Study Rationale: Mutations in the GBA1 gene are one of the most common risk factor for Parkinson’s disease (PD). GBA1 encodes glucocerebrosidase, an enzyme that breaks down a lipid called glucosylceramide. Mutations in GBA1 result in the accumulation of glucosylceramide, which is converted into the neurotoxic lipid glucosylsphingosine by the enzyme acid ceramidase. This lipid imbalance interferes with the recycle of cellular materials and causes harmful alpha-synuclein aggregations, a hallmark of PD. Our laboratory found that pharmacological inhibition of acid ceramidase prevents the build-up of aggregated alpha-synuclein and identified the mechanisms involved. In this project we will use genetic and pharmacological approaches to validate acid ceramidase as a therapeutic target for GBA1-associated PD.
Hypothesis: We hypothesize that in carriers of GBA1 mutations, the persistent generation of glucosylsphingosine is a key pathogenic biomarker to the accumulation of harmful alpha-synuclein aggregates. We also hypothesize that pharmacological inhibition of acid ceramidase can decrease alpha-synuclein aggregation and thus prevent or slow progression of GBA1-associated PD.
Study Design: In this study we will use dopaminergic neurons reprogrammed from patients with GBA1-associated PD, to test the effect of promising new acid ceramidase inhibitors for their ability to prevent the formation of pathogenic forms of alpha-synuclein. We will also validate acid ceramidase as a therapeutic target for GBA1-associated PD by genetic ablation of this enzyme in the patient-derived dopaminergic neurons. We will then examine the effect of acid ceramidase inhibition on key nodes of the GBA1/PD pathogenic pathways we previously identified. Our focus will be the lysosomal machinery involved in alpha-synuclein clearance.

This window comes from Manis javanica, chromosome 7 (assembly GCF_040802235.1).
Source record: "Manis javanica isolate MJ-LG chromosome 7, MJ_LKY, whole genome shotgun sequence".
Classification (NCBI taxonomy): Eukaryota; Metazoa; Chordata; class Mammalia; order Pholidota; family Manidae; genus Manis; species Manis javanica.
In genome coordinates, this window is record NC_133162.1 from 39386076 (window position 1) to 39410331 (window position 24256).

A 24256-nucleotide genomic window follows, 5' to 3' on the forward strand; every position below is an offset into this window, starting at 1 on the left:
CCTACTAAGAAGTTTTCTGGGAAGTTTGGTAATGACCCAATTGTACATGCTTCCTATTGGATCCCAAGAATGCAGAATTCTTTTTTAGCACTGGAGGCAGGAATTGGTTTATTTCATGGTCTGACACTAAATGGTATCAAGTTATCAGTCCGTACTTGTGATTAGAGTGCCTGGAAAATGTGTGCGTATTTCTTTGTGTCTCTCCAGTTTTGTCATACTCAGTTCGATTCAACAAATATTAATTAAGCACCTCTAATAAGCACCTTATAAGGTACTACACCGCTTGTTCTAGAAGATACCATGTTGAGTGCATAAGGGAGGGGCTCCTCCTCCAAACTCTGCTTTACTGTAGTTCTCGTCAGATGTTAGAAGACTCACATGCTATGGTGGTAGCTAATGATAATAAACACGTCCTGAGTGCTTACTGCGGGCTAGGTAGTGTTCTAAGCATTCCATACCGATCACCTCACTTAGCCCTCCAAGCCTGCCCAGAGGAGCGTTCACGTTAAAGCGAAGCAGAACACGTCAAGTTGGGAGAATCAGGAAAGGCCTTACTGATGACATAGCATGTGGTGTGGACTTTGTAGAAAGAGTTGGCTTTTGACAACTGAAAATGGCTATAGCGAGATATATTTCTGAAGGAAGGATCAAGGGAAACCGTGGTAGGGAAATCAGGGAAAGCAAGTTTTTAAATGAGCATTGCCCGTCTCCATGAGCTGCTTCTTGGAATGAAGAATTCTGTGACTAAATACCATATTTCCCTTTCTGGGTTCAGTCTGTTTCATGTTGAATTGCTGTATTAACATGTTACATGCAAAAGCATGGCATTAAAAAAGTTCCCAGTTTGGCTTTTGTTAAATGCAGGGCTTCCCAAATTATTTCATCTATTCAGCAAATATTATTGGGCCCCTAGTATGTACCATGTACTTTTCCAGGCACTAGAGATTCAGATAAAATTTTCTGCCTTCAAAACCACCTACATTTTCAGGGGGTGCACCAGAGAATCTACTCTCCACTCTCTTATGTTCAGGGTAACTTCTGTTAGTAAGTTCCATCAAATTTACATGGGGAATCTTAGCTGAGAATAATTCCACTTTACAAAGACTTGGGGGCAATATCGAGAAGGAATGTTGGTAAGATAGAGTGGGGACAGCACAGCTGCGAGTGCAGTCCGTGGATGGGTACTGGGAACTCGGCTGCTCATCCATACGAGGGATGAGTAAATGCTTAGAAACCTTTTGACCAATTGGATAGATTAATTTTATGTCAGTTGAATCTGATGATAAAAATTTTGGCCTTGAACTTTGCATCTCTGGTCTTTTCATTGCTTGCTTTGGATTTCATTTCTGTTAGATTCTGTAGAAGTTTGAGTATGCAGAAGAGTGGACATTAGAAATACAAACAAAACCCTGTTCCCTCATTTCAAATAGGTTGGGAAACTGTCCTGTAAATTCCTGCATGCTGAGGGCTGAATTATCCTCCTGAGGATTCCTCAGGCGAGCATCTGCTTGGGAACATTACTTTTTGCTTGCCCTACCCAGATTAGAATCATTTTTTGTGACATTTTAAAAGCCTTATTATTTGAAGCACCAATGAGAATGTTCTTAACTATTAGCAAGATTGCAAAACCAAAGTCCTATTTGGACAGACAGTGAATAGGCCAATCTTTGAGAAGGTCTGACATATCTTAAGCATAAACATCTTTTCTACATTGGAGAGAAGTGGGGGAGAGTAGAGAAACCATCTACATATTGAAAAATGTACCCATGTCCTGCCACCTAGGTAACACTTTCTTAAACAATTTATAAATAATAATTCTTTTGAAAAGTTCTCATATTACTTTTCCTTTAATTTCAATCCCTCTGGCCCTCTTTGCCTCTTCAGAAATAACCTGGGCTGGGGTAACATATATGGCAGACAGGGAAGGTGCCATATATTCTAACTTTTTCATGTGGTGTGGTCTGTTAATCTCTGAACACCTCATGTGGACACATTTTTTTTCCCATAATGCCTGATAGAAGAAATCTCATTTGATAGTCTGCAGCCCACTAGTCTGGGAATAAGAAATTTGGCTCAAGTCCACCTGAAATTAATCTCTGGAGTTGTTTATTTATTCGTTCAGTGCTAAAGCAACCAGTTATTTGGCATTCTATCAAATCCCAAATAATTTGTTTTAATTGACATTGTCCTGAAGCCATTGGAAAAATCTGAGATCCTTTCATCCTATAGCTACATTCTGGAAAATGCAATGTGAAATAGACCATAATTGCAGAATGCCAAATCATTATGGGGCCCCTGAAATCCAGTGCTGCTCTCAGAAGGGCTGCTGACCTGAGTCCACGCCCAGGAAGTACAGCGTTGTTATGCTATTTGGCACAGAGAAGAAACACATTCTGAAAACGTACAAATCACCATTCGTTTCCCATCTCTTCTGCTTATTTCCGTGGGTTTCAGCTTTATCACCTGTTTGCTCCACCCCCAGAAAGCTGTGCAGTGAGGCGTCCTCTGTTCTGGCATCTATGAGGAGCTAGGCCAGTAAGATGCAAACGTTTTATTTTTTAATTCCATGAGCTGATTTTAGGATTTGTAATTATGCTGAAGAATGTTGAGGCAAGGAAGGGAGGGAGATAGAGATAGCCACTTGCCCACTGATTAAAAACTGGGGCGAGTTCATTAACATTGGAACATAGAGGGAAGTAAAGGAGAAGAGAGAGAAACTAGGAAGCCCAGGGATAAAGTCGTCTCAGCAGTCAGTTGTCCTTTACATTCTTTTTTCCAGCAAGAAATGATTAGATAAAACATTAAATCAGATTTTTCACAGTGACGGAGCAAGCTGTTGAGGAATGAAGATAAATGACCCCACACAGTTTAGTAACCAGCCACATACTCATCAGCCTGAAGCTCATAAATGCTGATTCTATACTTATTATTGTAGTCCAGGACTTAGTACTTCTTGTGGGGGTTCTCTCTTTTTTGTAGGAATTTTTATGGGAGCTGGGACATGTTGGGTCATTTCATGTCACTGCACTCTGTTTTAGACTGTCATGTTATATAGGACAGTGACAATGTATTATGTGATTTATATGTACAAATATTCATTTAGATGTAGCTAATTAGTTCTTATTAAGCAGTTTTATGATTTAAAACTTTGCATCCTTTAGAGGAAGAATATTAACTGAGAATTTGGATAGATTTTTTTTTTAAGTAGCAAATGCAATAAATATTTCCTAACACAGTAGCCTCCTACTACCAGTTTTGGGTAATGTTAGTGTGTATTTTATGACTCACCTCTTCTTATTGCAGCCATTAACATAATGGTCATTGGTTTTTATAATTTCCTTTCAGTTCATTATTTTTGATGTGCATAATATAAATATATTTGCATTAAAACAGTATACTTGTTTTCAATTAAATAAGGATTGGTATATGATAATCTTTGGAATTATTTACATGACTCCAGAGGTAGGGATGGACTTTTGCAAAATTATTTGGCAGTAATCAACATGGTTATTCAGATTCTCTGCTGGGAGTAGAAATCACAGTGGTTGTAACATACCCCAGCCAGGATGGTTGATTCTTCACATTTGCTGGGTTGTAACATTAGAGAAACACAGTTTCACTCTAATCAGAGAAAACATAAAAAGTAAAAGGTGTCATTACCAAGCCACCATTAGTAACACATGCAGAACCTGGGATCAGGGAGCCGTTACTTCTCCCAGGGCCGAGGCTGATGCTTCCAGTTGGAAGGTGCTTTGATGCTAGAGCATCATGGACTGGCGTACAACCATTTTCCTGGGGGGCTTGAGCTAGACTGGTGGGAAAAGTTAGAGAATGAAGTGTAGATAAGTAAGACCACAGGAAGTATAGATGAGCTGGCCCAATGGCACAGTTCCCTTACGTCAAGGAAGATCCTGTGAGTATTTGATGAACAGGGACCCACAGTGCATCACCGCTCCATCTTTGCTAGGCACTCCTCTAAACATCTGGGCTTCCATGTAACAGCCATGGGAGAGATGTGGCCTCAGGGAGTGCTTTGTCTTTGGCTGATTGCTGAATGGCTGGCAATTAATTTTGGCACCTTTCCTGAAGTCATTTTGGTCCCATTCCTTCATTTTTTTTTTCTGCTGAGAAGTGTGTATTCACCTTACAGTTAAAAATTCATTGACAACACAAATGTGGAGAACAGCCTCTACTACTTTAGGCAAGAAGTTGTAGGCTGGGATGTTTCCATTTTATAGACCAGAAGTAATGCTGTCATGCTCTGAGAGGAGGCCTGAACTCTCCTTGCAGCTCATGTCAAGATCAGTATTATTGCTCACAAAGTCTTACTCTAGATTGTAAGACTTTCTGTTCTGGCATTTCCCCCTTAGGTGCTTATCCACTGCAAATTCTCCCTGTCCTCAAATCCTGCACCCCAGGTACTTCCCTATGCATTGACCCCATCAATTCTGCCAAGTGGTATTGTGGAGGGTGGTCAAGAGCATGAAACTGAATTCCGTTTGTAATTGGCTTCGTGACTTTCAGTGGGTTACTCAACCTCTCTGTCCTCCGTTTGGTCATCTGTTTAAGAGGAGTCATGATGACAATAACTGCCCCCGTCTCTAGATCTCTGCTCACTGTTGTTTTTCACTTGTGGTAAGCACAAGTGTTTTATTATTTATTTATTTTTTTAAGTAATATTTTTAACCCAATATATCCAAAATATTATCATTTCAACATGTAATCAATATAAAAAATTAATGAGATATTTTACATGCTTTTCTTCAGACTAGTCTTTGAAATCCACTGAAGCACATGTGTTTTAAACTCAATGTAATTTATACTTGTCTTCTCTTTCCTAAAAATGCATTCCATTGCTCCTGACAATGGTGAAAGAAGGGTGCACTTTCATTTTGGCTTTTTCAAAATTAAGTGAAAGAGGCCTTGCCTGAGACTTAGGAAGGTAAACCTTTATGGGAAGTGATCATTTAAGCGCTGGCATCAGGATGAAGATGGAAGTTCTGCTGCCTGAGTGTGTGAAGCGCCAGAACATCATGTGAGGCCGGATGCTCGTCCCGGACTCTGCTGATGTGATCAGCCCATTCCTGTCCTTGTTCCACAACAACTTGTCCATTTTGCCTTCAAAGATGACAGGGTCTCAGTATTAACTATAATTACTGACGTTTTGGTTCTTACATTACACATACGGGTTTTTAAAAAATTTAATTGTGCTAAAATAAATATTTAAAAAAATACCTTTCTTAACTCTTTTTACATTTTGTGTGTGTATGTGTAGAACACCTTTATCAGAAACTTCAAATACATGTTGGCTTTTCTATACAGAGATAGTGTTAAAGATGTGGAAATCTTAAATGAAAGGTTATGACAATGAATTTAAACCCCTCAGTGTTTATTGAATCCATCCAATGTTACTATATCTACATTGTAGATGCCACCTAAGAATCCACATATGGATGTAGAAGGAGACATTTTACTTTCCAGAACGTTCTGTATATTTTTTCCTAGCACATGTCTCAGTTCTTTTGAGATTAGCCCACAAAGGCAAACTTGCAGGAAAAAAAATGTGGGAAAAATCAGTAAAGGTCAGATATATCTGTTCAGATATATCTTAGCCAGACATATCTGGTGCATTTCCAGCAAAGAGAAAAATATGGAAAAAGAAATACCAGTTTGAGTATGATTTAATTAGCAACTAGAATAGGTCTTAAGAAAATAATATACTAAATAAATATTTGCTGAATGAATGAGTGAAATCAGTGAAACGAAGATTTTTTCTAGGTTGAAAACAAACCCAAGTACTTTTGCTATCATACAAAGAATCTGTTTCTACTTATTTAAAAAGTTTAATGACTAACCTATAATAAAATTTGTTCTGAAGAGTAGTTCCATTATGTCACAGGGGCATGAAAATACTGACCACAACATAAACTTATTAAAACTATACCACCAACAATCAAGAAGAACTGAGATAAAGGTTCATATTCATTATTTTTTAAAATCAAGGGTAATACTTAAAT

Impact on Diagnosis/Treatment of Parkinson’s disease: In this study we will use PD patient-derived dopaminergic neurons, to identify the most effective acid ceramidase inhibitors capable of restoring the ability of the mutant neurons to clear pathogenic alpha-synuclein species. The information obtained using this relevant system will be critical to design clinical trials for GBA1-associated PD.
Next Steps for Development: Next steps is to partner with pharmaceutical companies to test new treatments for Parkinson’s disease. As the University of Maryland is a major center for clinical trials, there will be a very rapid translation to the clinic.